The second Belgian professional astronaut, Frank De Winne, is full of praise for Raphaël Liégeois. He calls him a “scientist of a high level”, who is also strong in science communication. In addition, De Winne particularly praises Liégeois’ human qualities.
“He is extremely resistant to stress,” says Frank De Winne. “He is someone who can work in a team, also together with people from different cultures. Those are all qualities you need as an astronaut.”
Frank De Winne heads the training center for European astronauts in Cologne and will therefore also take Raphaël Liégeois under his wing. “First there is a basic training in April for Liégeois and for the four other career astronauts who were selected at ESA on Wednesday. Once Liégeois is assigned to a space mission, he will receive training for the flight.” That first mission is to the International Space Station, in 2026 at the earliest.
READ ALSO. He cycled from Singapore through Siberia to our country and now he goes even further: Raphaël Liégeois becomes the third Belgian in space
The fact that a Belgian has become an astronaut and that De Winne has a successor makes him happy and proud. He thinks it is important that Belgium, according to him an important space-faring country in Europe, is represented in the European astronaut corps. But De Winne says he is happy with every new European astronaut: “It is important that Europe has astronauts,” De Winne explains. “This inspires young people. We’re going to need a lot of people in the future who want to become engineers or scientists to solve the problems we face in our world today. Astronauts contribute a lot as an inspiration for people who aspire to such a scientific career.”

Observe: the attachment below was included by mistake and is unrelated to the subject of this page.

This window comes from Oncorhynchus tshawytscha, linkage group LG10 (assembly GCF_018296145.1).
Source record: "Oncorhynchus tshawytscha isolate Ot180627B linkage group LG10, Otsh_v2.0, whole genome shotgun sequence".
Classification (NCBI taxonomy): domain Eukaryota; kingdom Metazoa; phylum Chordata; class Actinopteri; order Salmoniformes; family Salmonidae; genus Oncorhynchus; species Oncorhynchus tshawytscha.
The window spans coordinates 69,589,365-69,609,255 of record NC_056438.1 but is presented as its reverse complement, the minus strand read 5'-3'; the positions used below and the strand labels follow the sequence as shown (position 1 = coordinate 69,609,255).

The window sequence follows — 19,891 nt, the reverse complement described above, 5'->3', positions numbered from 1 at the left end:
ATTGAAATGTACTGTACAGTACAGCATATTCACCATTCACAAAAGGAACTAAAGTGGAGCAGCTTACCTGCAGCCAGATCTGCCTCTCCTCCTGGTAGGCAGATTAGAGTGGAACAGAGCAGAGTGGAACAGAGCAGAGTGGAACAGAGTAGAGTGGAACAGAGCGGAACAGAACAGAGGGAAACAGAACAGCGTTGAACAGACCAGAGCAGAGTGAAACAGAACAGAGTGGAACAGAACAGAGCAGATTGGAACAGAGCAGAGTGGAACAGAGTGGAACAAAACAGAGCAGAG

Small on Earth, but big in space
“We went for it right from the start. We didn’t want to regret not doing everything we could. The fact that it finally succeeded is primarily due to the truly exceptional qualities of Raphaël Liégeois,” said Secretary of State Dermine
“There were more than 20,000 candidates in the beginning. There are five who are now professional astronauts and that includes “un petit belge”. That is absolutely incredible. All Belgians are proud today. We are a small country on planet Earth, but a big one in space.”
This is also reflected in the investments our country makes in European space travel. Only four countries contribute more net to ESA than Belgium. “Every year we contribute about 300 million euros and this year considerably more. We do this for three reasons: for science in Belgium, for the economic payback effects for our industry and employment and also for the symbol of having a Belgian astronaut.”
Secretary of State Dermine does not like the word lobbying, but the appointment of Raphaël Liégeois as the new astronaut did involve lobbying, he admits. “We made it clear to the other countries that we had ambition. Everyone has played their part at every level. Even the king did. Two weeks ago he organized a meeting with Joseph Aschbacher, the Austrian director of the ESA. That was very helpful.”